By Frances Figart, Creative Services Director
|The house on Limby Birch Mountain at The Purchase provides bunkhouse-style lodging for up to 11 researchers. Photo courtesy of NPS.|
The southeastern corner of Great Smoky Mountains National Park lies in Haywood County on the southeastern side of the Cataloochee Divide. Researchers visiting a remote field station here on a piece of land known as The Purchase have to drive or hike a long way to get to any other part of the park.
“The geology changes considerably on this side of the Divide,” said Paul E. Super, Science Coordinator at the Appalachian Highlands Science Learning Center (AHSLC) at The Purchase. “To the northwest of the Divide, going into Cataloochee Valley, the bedrock mostly forms relatively low-nutrient soils. On The Purchase are bands of other rocks that form relatively fertile soils for this area and elevation.”
The term “The Purchase” comes from the highest point in the immediate area: Purchase Knob. The 365 acres donated to the park by Kathryn McNeil and Voit Gilmore include the peak of Purchase Knob, but also fields and land on the adjacent Limby Birch Mountain where a house now provides lodging to visiting researchers studying the park.
“We really should have come up with a better acronym,” Super said of the AHSLC, one of the first Research Learning Centers (RLCs) in the National Park Service. The RLC concept came from a 1999 park service program called the Natural Resource Challenge and was designed to facilitate broad scientific research in parks and expand opportunities for public learning about the park’s natural resources, their significance, and their preservation.
When Congress began funding the Natural Resource Challenge in 2001, GSMNP had just received The Purchase tract from the McNeil-Gilmore family. Park managers drew up a plan to use the facility to house researchers working in higher elevations of the park and to bring them together with education groups.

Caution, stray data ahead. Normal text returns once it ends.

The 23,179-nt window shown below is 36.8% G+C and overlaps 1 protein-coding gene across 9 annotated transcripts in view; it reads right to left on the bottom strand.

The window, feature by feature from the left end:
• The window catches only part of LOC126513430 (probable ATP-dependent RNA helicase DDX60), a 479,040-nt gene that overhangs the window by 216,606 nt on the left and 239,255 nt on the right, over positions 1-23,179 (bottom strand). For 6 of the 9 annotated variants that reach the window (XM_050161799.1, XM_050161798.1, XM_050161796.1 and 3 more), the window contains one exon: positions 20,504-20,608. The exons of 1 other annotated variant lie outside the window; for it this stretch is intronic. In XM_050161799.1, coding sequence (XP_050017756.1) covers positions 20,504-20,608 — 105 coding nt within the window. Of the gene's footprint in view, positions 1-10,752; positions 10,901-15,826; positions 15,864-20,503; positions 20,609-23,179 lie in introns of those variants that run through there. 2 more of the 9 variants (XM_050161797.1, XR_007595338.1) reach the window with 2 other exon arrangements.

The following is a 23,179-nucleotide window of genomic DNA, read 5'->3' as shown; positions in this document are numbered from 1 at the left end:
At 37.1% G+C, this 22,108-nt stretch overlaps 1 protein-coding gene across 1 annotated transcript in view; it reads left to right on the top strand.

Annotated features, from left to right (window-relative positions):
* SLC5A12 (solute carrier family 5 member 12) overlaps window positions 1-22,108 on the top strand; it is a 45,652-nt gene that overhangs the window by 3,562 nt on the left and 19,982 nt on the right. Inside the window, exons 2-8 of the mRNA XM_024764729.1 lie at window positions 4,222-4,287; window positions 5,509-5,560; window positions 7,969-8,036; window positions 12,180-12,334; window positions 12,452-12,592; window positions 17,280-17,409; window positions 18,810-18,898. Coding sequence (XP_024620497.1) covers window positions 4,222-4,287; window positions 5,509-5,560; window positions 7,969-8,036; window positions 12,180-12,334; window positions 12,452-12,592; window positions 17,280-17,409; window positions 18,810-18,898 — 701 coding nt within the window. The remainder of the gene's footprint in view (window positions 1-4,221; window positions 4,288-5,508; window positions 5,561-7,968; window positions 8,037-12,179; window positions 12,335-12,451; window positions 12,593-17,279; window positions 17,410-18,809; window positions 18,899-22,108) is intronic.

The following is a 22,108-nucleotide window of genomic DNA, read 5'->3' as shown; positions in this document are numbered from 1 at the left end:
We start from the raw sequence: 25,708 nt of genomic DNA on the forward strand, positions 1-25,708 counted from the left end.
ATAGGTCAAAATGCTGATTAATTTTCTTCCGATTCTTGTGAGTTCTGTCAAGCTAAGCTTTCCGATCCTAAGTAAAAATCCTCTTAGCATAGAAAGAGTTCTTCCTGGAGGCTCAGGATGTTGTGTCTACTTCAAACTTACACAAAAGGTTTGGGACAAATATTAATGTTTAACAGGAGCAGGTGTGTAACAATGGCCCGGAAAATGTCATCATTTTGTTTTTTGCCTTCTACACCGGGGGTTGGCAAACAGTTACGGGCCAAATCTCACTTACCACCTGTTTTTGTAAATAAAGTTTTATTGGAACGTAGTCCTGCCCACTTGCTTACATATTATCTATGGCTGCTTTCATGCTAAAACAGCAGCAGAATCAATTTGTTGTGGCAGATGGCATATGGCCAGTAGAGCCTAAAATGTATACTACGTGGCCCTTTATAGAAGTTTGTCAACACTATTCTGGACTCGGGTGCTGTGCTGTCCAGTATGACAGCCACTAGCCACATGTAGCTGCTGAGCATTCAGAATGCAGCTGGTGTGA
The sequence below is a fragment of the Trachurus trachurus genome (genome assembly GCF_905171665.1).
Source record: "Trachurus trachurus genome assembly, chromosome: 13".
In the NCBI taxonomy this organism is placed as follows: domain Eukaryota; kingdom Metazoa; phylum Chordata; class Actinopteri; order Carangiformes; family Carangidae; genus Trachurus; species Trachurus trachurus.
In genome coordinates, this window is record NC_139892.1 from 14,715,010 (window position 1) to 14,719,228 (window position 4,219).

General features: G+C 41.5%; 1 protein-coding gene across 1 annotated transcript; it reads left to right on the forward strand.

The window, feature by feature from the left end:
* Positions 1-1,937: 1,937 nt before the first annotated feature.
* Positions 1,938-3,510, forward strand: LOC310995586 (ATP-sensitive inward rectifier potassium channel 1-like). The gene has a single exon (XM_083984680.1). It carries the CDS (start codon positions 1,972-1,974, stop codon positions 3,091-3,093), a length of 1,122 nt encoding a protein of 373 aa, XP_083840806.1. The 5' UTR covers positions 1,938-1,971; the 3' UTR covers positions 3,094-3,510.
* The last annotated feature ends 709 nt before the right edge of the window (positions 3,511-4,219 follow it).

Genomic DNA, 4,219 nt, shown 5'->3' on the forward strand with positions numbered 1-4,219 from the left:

|Paul E. Super, Science Coordinator at the Appalachian Highlands Science Learning Center, collects botanical data in the high-elevation fields at The Purchase. Photo courtesy of NPS.|
Twenty years later, Super facilitates research in the park by “helping to review applications and then issuing permits, locating funding for research to address our greatest needs and priorities, and linking researchers with housing, field assistants, data, and other services that help them get their work done,” he said.
The researcher fortunate enough to secure lodging at The Purchase finds three rooms with bunkhouse-style beds that can accommodate up to 11 permitted researchers. There are two showers, a washer and dryer, a kitchen, desk and lab space, and a conversation pit to relax in.
“Some of our researchers are studying bats or salamanders, working after dark and trying to sleep during the day, so try to give them a little privacy and quiet if you hike up to the facility,” said Super, who actually serves the whole park—not just The Purchase—as well as the Blue Ridge Parkway and other regional parks as well.
The Smokies is so close to so many top research universities that it consistently has been one of the most studied national parks in the country. “Our researchers work hard and enjoy their work here so much,” said Super, “that they usually leave with a plan to start seeking funding for new studies that will allow them to return.”